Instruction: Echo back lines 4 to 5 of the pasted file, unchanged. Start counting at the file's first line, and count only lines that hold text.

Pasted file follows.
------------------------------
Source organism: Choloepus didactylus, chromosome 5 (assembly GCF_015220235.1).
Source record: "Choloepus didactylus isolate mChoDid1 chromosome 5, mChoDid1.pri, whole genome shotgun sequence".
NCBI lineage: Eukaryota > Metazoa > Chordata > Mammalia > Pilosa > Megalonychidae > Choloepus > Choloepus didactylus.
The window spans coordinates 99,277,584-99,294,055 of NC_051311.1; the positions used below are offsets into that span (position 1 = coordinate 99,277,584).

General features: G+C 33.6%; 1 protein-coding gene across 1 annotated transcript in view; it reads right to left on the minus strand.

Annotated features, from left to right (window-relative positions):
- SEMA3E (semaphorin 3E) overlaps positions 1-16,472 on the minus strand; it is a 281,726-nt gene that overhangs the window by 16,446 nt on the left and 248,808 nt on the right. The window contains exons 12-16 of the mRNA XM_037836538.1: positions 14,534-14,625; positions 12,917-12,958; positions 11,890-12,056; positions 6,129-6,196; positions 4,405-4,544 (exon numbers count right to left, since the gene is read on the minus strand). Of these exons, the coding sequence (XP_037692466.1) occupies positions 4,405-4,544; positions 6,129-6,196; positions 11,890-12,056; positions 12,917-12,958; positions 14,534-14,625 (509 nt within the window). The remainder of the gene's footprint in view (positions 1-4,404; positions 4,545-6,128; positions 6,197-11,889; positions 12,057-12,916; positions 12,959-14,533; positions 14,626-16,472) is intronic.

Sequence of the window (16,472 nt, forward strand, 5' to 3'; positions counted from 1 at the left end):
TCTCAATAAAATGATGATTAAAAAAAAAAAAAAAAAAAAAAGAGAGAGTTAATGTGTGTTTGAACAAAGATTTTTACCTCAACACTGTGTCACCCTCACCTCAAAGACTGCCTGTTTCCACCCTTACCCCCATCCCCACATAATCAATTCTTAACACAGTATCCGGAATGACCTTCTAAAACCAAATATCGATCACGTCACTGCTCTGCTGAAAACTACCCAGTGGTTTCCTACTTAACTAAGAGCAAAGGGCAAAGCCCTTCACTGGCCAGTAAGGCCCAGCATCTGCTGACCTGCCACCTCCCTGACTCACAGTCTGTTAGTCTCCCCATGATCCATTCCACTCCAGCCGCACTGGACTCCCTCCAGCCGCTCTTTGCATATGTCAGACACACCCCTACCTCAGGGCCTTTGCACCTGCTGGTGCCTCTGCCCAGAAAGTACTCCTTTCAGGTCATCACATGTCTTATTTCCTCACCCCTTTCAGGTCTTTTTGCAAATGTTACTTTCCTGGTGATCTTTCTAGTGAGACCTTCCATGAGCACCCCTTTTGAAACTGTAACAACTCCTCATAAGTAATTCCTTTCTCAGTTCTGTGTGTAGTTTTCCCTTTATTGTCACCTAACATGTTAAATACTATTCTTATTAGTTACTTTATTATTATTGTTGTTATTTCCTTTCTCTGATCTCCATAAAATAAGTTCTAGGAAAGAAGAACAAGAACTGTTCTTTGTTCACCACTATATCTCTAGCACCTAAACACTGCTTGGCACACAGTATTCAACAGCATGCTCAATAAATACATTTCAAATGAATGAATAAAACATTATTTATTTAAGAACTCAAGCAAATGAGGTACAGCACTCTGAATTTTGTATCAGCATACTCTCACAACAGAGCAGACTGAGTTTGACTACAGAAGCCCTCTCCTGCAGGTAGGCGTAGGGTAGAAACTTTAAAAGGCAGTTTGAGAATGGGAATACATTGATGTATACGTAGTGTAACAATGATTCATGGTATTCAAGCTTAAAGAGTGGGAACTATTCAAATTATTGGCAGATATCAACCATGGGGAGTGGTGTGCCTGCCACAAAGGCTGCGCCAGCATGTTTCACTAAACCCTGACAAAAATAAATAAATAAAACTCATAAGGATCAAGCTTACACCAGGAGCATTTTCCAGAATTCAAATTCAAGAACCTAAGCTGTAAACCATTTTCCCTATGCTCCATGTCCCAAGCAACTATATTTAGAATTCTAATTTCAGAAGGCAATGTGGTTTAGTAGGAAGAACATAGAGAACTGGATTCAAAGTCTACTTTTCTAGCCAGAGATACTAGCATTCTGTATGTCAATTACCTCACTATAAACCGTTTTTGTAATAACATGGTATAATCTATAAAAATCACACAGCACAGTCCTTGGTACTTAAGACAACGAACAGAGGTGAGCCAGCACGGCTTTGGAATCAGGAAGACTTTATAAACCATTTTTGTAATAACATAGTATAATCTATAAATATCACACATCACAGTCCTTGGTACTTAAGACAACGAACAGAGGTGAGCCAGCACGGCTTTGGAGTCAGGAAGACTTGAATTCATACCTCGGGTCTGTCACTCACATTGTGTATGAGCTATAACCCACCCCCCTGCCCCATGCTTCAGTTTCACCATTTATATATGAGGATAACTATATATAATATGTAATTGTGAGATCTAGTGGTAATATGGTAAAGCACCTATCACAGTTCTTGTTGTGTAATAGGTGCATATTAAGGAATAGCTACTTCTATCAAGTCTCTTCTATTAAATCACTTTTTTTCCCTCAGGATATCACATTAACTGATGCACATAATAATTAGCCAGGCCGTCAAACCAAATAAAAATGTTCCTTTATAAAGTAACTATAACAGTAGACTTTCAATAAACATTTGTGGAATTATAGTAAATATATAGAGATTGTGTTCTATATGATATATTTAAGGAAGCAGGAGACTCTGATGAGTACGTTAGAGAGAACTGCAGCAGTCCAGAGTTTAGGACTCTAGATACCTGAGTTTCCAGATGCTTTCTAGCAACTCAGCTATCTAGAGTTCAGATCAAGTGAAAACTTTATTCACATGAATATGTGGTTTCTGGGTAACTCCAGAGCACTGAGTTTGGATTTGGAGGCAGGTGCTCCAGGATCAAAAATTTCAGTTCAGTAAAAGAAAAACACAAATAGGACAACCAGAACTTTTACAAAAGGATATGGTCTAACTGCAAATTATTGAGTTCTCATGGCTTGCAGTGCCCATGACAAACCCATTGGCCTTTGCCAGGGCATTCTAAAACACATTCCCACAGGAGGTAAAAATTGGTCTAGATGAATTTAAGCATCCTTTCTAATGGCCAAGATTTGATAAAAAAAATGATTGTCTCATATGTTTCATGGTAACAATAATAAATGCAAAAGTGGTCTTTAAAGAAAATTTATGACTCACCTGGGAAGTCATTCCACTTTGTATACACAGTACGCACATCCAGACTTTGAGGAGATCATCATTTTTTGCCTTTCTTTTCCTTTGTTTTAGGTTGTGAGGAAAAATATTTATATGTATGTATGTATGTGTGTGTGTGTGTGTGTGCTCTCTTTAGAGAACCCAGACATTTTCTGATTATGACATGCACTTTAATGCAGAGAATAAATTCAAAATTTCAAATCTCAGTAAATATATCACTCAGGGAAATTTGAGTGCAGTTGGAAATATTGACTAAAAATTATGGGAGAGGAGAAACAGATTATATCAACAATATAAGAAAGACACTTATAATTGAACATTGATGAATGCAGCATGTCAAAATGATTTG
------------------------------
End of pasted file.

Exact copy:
The window spans coordinates 99,277,584-99,294,055 of NC_051311.1; the positions used below are offsets into that span (position 1 = coordinate 99,277,584).

General features: G+C 33.6%; 1 protein-coding gene across 1 annotated transcript in view; it reads right to left on the minus strand.